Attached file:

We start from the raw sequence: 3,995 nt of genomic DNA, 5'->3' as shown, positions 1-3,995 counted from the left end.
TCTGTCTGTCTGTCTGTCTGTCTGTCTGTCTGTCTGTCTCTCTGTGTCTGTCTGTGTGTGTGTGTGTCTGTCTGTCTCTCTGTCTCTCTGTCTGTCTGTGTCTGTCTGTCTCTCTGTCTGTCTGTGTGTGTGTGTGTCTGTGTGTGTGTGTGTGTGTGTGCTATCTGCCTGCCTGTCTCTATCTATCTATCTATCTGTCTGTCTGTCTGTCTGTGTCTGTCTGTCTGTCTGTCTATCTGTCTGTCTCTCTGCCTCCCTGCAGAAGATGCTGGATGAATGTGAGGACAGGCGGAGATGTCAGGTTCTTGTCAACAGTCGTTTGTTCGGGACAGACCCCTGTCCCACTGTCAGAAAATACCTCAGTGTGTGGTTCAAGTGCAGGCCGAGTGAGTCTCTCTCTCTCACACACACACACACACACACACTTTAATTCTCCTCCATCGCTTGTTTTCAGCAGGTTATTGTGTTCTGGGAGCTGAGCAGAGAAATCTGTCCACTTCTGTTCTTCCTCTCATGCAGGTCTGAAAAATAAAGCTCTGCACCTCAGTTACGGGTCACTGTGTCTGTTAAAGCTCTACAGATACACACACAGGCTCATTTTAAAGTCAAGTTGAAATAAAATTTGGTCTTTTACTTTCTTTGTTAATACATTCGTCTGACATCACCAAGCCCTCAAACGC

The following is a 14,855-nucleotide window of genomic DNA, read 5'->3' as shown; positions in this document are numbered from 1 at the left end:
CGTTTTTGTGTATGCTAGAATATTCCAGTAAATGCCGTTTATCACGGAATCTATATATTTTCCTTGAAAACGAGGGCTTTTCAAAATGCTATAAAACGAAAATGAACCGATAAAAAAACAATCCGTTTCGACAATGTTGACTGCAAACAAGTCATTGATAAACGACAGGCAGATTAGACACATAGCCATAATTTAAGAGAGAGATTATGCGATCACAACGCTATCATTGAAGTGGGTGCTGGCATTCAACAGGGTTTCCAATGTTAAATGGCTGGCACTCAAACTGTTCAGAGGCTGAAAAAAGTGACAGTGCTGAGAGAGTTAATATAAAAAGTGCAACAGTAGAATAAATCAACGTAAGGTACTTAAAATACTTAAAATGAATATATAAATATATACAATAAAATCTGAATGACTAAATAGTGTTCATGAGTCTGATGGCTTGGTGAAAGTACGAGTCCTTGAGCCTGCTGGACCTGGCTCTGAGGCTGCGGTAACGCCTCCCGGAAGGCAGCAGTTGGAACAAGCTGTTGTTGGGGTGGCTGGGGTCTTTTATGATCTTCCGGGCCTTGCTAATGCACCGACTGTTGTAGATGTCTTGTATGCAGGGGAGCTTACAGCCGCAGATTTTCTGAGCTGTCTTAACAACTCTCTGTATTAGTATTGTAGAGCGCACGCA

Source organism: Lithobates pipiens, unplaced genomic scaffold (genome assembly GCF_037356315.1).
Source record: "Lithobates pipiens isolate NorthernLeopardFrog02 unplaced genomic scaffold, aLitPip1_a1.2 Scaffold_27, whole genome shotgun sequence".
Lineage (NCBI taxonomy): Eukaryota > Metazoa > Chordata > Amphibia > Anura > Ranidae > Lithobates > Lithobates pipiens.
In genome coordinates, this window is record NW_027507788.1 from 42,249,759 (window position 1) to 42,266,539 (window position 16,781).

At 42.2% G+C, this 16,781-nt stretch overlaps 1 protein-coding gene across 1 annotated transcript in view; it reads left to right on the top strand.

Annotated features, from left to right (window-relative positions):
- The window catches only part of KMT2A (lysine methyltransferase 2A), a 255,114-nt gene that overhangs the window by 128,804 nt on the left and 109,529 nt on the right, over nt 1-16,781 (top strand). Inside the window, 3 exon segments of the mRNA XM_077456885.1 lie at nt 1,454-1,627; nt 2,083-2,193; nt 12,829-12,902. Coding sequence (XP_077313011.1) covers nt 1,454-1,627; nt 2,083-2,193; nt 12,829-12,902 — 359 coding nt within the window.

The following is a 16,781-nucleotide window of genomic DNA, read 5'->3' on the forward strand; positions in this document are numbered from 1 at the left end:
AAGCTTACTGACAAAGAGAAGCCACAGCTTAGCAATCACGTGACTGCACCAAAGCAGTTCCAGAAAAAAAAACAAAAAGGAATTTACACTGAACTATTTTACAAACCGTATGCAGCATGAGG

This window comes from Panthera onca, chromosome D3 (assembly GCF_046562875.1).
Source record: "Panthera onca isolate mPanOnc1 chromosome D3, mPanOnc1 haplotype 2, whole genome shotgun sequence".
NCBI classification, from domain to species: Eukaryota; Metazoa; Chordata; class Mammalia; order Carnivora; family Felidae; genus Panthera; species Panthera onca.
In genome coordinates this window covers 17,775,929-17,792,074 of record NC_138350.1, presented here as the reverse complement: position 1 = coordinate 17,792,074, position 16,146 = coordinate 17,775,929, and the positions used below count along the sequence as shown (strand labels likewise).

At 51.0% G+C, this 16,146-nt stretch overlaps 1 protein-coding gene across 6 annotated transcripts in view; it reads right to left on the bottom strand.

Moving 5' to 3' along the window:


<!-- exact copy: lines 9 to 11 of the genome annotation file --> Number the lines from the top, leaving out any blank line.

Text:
At 42.2% G+C, this 16,781-nt stretch overlaps 1 protein-coding gene across 1 annotated transcript in view; it reads left to right on the top strand.

Annotated features, from left to right (window-relative positions):
- The window catches only part of KMT2A (lysine methyltransferase 2A), a 255,114-nt gene that overhangs the window by 128,804 nt on the left and 109,529 nt on the right, over nt 1-16,781 (top strand). Inside the window, 3 exon segments of the mRNA XM_077456885.1 lie at nt 1,454-1,627; nt 2,083-2,193; nt 12,829-12,902. Coding sequence (XP_077313011.1) covers nt 1,454-1,627; nt 2,083-2,193; nt 12,829-12,902 — 359 coding nt within the window.